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A group of pro-Trump media figures are launching a super PAC aimed at making an impact in the 2018 midterms.
Jeff Giesea, Mike Cernovich, and Jack Posobiec, organizers of the “Deploraball” party to celebrate President Trump’s inauguration earlier this year, are behind the super PAC, which is being called #Rev18. All three are known quantities in the pro-Trump alternative media that emerged during the campaign and presidency, powered by Trump’s rise; they have since distanced itself from more extreme alt-right figures, often favoring the term “new right.” Cernovich has become known as an occasional breaker of news about the White House, while Posobiec rose to prominence after playing a key role in the #MacronLeaks story.
The trio plans to back anti-establishment primary challengers in the midterms.
“Our goal is to top-grade the GOP,” Giesea said in a press release the group will release on Monday. “This means defeating entrenched establishment politicians and replacing them with candidates who support American sovereignty and prosperity, and who put the American citizen first.” The group’s first endorsement is of Josh Mandel, the Senate candidate in Ohio, who is one of three Republican primary candidates there.
The mission is of a piece with what other figures in the Trump base are trying to do this election cycle. Steve Bannon, the former White House chief strategist who has returned to the helm of Breitbart News, backed Roy Moore in the Alabama Senate primary; Moore’s victory, as well as the retirement of Breitbart target Senator Bob Corker, has emboldened Bannon in his plans to back other insurgent primary challengers against establishment candidates.
Giesea filed the super PAC paperwork with the Federal Election Commission last month. “The board is me, Mike, and Jack for now,” Giesea said in an email. “We have an expanded board of advisors who are helping and which we’ll announce later.”
Giesea, who at one point worked for Trump donor Peter Thiel at Thiel Capital Management, said the trio expects to attract big donors but has not done so yet.
“I’m the first donor with a 50k personal investment,” he wrote. “We expect major donors come in soon but we want to prove the model and get the grassroots involved first. It’s safe to say we are broadly aligned with Team Bannon.”
Asked whether someone like Thiel might get involved, Giesea said “Not naming names but certainly Thiel and Mercers would be fits. We’re hoping to broaden the base of contributors as well.”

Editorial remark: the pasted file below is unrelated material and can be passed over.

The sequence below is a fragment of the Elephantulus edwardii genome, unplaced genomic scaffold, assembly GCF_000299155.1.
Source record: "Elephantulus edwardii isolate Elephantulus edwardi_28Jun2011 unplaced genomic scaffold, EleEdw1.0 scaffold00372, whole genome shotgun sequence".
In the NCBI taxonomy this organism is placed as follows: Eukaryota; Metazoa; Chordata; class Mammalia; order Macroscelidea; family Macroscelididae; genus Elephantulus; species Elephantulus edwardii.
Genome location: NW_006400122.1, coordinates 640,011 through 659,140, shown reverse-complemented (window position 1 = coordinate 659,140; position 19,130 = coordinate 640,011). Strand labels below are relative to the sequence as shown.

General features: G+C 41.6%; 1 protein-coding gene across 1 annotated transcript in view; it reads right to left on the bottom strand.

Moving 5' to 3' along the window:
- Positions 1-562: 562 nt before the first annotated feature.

Bannon’s efforts have a powerful donor family backing them: the Mercers, his political patrons, who have invested in Breitbart and who are some of the most important donors in Trumpworld. The New York Times reported last week that Bannon has secured the Mercers’ backing for a “political coalition” similar to that of the Koch brothers, designed to support candidates running against the Republican establishment.
Bannon is already tied to a pro-Trump super PAC that was involved in the Alabama race, Great America Alliance. His former political advisor in the White House is now a senior advisor with Great America.
Giesea, Cernovich, and Posobiec’s effort is notable as one of the first forays of the mostly atomized, online pro-Trump movement into standard electoral politics. The three, particularly Cernovich and Posobiec, have mostly been viewed as consigned to the margins of the political sphere.
It’s also a sign of the Trump movement’s growing independence from Trump himself. The Alabama result showed that Trumpism can survive and thrive even when Trump doesn’t; Giesea, in the group’s press release, emphasizes this, saying “#Rev18 is not a cult of personality. Our loyalty is to the America First agenda Trump ran on and the movement he galvanized more than to Trump himself.”
BOSTON (WWLP) – Lawmakers are looking at public comments on 30 bills including proposals to update reporting requirements for candidates, enhance transparency in campaign finance, and limit campaign contributions.